Microsoft Braces for Antitrust Ruling

With all hopes for a settlement of the antitrust case against it dashed, software giant Microsoft (Nasdaq: MSFT) is bracing for harsh sanctions and a possible breakup of the company when federal judge Thomas Penfield Jackson issues his ruling sometime this week.

The chief mediator in the case, U.S. Court of Appeals Judge Richard Posner, announced Saturday that all efforts to settle have failed. Posner issued a one page explanation that characterized the differences between the opposing camps as “too deep seated to be bridged.”

Jackson previously found that Microsoft abused monopoly power over its Windows operating system, thereby discouraging competition and damaging consumers. If the judge does rule against Microsoft, it is likely that hearings will be held to determine how to remedy the situation.

Penalties could range from a massive breakup of the company to a more modified corporate restructuring. Many insiders estimate that the determination of remedies could take up to six months, after which time Microsoft has the right to appeal. Appeals, depending upon the complexity, could take years.

Microsoft Plays Hardball

On Saturday, Microsoft Chairman Bill Gates said the current stalemate occurred because “the Department of Justice and the states were not working together. Between them they appeared to be demanding either a breakup of our company or other extreme concessions.”

While details of Microsoft’s own settlement proposal have not been made public, Gates has been adamant about his objection to a breakup of the company.

After Gates blamed the Department of Justice (DOJ) and the states for the deadlock, Connecticut Attorney General Richard Blumenthal countered, “The differences between the states and the Department of Justice are minimal when compared to the divergence between our side and Microsoft.”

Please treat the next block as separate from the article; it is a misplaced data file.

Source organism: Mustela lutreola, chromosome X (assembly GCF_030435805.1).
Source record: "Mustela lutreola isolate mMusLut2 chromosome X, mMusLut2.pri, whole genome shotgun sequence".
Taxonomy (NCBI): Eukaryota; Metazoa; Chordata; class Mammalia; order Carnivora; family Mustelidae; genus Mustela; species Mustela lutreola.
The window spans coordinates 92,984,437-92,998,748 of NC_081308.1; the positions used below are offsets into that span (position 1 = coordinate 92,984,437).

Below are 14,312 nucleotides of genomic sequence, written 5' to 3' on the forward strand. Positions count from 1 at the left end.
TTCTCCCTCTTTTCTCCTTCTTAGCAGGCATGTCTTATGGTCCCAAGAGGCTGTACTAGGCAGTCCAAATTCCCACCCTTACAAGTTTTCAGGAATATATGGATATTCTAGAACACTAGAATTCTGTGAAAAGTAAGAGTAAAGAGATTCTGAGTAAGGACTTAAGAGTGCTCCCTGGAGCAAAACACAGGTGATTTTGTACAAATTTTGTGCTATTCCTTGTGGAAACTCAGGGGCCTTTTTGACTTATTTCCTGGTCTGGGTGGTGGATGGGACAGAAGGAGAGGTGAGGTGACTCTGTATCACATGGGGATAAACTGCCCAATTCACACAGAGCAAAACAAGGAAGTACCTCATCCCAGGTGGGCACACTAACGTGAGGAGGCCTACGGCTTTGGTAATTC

Gates has stood his ground despite advice from his own attorneys, three of whom helped craft a friend-of-the-court brief in the company’s defense. C. Boyden Gray, Howard Trienens and Nicholas Katzenbach all said prior to the collapse of the talks that Microsoft should settle the case rather than accept a courtroom verdict.

Regardless of who is at fault in the settlement talk debacle, Microsoft is bracing itself for the worst from the court. “We anticipate we’re not going to get some good news on the conclusions of law,” said Bill Neukom, Microsoft’s senior vice president for law and corporate affairs. “But we are comfortable with our prospects on appeal. This case is a long-standing play, and we are just in the middle of it.”

Possible Remedies

While trial observers fully expect Jackson to rule against Microsoft, what remains in doubt is the severity of the remedies he will issue. If Jackson rules the company blatantly violated antitrust laws, a “structural remedy” could be ordered, meaning the company may have to reorganize to create competition in the marketplace.

However, if the government decides upon a “conduct” remedy, Microsoft would be ordered to stop engaging in certain business practices. Ideally, a structural remedy would render further violations of the antitrust law impossible. A conduct ruling requires constant oversight to see that Microsoft stays in compliance with the ruling. Both sides reportedly would prefer some type of structural remedy, rather than a conduct ruling.

Stock Tumbles

Microsoft’s share price dropped 12 percent to 94 9/16 in early trading Monday, and some analysts are predicting further fallout.

Comparing the case to the “tobacco situation,” Goldman Sachs analyst Rick Sherlund said he expects the stock to fall sharply today, and possibly to continue to fall in the long term.

After a gain last month on hopes of a settlement, the latest drop could be the harbinger of a barren season for Microsoft shares. In addition to the antitrust suit, Microsoft is facing some 110 separate class action lawsuits. With the likelihood of an appeal in the antitrust case dragging on for years, the legal cloud over Microsoft’s head could darken its future for many moons to come.

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